The General Data Protection Regulation (GDPR) comes into force on 25 May 2018.
This means another piece of legislation for your team to understand and comply with.
Here we look at the 10 things you need to know and do to ensure you meet the requirements.
What is the GDPR?
It’s a new EU regulation. It aims to strengthen and increase consistency in data protection for individuals within the EU. It also governs the export of personal data outside the EU.
It will replace the 1995 EU data protection directive (officially Directive 95/46/EC) and the UK Data Protection Act 1998 (DPA) when it comes into force.
Our blog on GDPR compliance: do you know everything you need to has more information on what the new rules mean.
In short, for most firms, the regulation will mean a change to the way you collect, store and use personal data. Maybe most importantly, it makes some requirements that were previously only applicable to B2C contacts relevant to B2B data too.
It has been suggested that GDPR has the potential to be the next PPI scandal. So if you want to minimise your chances of non-compliance, it’s essential that you understand what’s required.
What do you need to do to comply?
For many firms, wide-ranging changes to your data processing systems and procedures will be needed to confirm to the new rules.
Here we summarise what we believe are the 10 things you need to do now to prepare.
1. Get a clear understanding of the new requirements
For a long while, specifics around the regulation and what it means were in short supply. But in March this year, the Information Commissioner’s Office clarified the requirements. You can read more here about the details.
2. Audit your current approach to data protection
How far are you from what’s required under the new regulation? How do you currently store, manage and use data? How is it used? What processes do you have around consent? Understanding your start point will give you a clearer idea of the amount of work ahead of you.
3. Will you need a Data Protection Officer?
The regulation requires some organisations to appoint an in-house Data Protection Officer (DPO).
Although the rules are not 100% clear, it looks as if all public sector organisations will have to appoint one, while private firms can appoint their own DPO or outsource this role. Outsourcing, of course, comes with its own pitfalls for regulated firms (which you can read up on here).
4. Carry out a risk assessment to identify priorities
With the new regulation coming into force next year, you have limited time to comply. Carrying out a risk assessment at an early stage will enable you to identify key areas to focus on. Prioritise any systems that hold sensitive personal information.
5. Are there external sources of expertise you can draw on?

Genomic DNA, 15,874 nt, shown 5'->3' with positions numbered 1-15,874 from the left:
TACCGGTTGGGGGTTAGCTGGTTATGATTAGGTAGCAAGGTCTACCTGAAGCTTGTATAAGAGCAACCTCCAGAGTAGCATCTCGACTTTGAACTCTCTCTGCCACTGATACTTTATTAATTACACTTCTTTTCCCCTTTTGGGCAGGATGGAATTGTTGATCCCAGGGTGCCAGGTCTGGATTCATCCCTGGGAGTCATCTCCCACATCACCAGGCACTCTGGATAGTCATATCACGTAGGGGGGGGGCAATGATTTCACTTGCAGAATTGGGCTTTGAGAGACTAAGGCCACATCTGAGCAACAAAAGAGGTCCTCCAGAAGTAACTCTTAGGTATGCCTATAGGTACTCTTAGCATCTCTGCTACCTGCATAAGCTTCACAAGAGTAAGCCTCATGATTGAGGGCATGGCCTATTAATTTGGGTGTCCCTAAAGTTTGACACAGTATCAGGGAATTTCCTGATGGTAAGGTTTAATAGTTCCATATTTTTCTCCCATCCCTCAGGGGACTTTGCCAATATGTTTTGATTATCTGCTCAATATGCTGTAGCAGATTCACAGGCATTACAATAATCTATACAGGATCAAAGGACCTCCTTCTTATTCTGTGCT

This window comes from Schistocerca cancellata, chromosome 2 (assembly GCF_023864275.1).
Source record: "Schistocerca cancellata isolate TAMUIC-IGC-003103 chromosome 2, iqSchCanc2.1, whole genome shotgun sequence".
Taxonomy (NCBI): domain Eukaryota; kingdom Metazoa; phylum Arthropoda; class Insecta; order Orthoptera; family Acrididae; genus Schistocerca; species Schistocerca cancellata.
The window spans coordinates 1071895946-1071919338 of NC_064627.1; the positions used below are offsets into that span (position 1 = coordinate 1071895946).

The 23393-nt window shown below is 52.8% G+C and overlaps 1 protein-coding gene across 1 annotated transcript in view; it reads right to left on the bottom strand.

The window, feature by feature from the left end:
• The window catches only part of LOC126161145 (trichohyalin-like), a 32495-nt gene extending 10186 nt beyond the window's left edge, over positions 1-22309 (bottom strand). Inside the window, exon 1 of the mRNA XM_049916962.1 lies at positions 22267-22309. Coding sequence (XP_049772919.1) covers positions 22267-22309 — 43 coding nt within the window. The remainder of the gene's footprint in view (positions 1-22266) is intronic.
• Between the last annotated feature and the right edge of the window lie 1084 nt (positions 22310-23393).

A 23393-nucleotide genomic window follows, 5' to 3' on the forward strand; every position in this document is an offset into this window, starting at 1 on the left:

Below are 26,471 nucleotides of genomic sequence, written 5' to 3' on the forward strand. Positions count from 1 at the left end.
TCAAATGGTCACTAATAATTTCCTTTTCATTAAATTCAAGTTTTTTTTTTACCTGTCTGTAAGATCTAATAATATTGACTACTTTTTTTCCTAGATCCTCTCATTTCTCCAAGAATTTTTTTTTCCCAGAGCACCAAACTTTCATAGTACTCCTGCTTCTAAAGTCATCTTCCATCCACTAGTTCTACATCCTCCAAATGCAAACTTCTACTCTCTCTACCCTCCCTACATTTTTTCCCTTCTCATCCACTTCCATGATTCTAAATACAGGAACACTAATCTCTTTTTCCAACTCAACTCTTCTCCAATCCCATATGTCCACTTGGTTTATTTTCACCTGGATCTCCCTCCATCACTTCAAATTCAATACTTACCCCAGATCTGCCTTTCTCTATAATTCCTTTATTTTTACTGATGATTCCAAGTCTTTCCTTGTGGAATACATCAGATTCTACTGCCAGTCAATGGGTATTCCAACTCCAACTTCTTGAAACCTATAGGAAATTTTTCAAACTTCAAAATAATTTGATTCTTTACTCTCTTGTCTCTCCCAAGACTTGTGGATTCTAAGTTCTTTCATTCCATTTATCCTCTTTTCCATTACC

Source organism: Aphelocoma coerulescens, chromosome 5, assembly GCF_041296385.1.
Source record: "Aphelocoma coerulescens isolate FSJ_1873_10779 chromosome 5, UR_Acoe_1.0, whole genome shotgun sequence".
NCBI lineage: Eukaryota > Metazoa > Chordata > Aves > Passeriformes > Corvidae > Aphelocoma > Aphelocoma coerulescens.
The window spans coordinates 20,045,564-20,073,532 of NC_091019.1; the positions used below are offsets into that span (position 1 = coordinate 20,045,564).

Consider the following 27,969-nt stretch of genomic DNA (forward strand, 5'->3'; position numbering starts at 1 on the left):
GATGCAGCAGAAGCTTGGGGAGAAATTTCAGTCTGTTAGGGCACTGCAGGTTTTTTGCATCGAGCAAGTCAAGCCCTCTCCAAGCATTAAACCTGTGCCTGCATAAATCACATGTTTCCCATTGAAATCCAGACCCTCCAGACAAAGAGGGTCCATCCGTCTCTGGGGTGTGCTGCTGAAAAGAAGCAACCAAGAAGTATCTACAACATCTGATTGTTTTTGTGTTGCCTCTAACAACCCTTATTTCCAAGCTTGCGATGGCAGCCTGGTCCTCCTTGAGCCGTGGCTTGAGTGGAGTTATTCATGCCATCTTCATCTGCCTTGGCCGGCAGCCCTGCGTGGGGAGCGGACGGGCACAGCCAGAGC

There is no shortage of GDPR-related consultancies, conferences, guides and other support. Identify whether any of these can help you to comply. A little external expertise can be a useful shortcut to achieving your goals.
6. Have a clear plan of action
Meeting the requirements in time means a clear and focused plan of attack. SMART goals with clear deadlines will help you break down GDPR requirements into manageable chunks and make a start on meeting them.
7. Get your senior managers on board
GDPR is too important – and the potential penalties too severe – for them not to be spearheaded at the very top of your firm. Firms in serious breach face potential fines of up to €20 million or 4% of the firm’s global revenue. Your senior leaders need to champion a culture where good behaviours are embedded.
8. Ensure the whole business understands the implications
Anyone in your firm who deals with data needs to appreciate the need to comply with the GDPR. Read about how it will affect your Sales colleagues and what Marketing teams in regulated firms need to do.
As a Compliance team, you need to provide clear guidance on what other areas of your business need to do.
9. Be prepared in case the Data Protection Commissioner asks you…
- Where you hold your clients’ and contacts’ data
- How it is accessed, and by whom
- How it is shared, both within and outside your organisation
- How you enable people’s personal information to ‘be forgotten’
It’s up to you to understand and be able to evidence how you are meeting the requirements.
10. Understand what you have to do if you suffer a data protection breach
Under GDPR, you will have just 72 hours to notify data subjects of a breach – or your firm may be fined. Do your processes enable you to identify and report on a breach within the required timescales? If not, you need to look at improvements
The General Data Protection Regulation is the latest in a seemingly endless list of new requirements for communications and financial promotions. With MiFID II also impacting your FPs, you have a lot on your plate.